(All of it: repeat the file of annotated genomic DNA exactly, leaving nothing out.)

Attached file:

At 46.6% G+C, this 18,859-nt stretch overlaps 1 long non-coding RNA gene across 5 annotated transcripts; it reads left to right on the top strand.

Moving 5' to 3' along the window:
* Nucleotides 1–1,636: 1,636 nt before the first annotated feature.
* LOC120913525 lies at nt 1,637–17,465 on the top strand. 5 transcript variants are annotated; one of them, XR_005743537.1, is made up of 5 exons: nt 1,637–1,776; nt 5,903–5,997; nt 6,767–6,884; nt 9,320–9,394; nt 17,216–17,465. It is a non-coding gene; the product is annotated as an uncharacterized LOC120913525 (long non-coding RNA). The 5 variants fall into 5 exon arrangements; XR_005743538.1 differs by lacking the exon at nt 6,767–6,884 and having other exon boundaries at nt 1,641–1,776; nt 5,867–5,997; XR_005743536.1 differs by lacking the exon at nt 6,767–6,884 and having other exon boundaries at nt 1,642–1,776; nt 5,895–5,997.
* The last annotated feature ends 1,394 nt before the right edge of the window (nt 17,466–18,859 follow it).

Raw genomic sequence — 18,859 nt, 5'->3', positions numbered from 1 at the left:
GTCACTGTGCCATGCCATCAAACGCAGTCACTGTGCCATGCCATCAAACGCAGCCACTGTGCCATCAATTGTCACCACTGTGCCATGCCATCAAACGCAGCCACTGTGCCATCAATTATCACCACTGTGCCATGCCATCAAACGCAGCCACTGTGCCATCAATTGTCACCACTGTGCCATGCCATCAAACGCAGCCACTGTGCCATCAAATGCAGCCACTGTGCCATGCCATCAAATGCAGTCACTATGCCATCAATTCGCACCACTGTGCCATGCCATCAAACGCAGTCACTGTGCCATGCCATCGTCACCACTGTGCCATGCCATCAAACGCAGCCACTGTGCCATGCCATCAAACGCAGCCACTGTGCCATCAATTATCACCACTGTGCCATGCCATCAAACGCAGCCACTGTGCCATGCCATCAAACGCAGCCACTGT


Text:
At 46.6% G+C, this 18,859-nt stretch overlaps 1 long non-coding RNA gene across 5 annotated transcripts; it reads left to right on the top strand.

Moving 5' to 3' along the window:
* Nucleotides 1–1,636: 1,636 nt before the first annotated feature.
* LOC120913525 lies at nt 1,637–17,465 on the top strand. 5 transcript variants are annotated; one of them, XR_005743537.1, is made up of 5 exons: nt 1,637–1,776; nt 5,903–5,997; nt 6,767–6,884; nt 9,320–9,394; nt 17,216–17,465. It is a non-coding gene; the product is annotated as an uncharacterized LOC120913525 (long non-coding RNA). The 5 variants fall into 5 exon arrangements; XR_005743538.1 differs by lacking the exon at nt 6,767–6,884 and having other exon boundaries at nt 1,641–1,776; nt 5,867–5,997; XR_005743536.1 differs by lacking the exon at nt 6,767–6,884 and having other exon boundaries at nt 1,642–1,776; nt 5,895–5,997.
* The last annotated feature ends 1,394 nt before the right edge of the window (nt 17,466–18,859 follow it).

Raw genomic sequence — 18,859 nt, 5'->3', positions numbered from 1 at the left:
GTCACTGTGCCATGCCATCAAACGCAGTCACTGTGCCATGCCATCAAACGCAGCCACTGTGCCATCAATTGTCACCACTGTGCCATGCCATCAAACGCAGCCACTGTGCCATCAATTATCACCACTGTGCCATGCCATCAAACGCAGCCACTGTGCCATCAATTGTCACCACTGTGCCATGCCATCAAACGCAGCCACTGTGCCATCAAATGCAGCCACTGTGCCATGCCATCAAATGCAGTCACTATGCCATCAATTCGCACCACTGTGCCATGCCATCAAACGCAGTCACTGTGCCATGCCATCGTCACCACTGTGCCATGCCATCAAACGCAGCCACTGTGCCATGCCATCAAACGCAGCCACTGTGCCATCAATTATCACCACTGTGCCATGCCATCAAACGCAGCCACTGTGCCATGCCATCAAACGCAGCCACTGT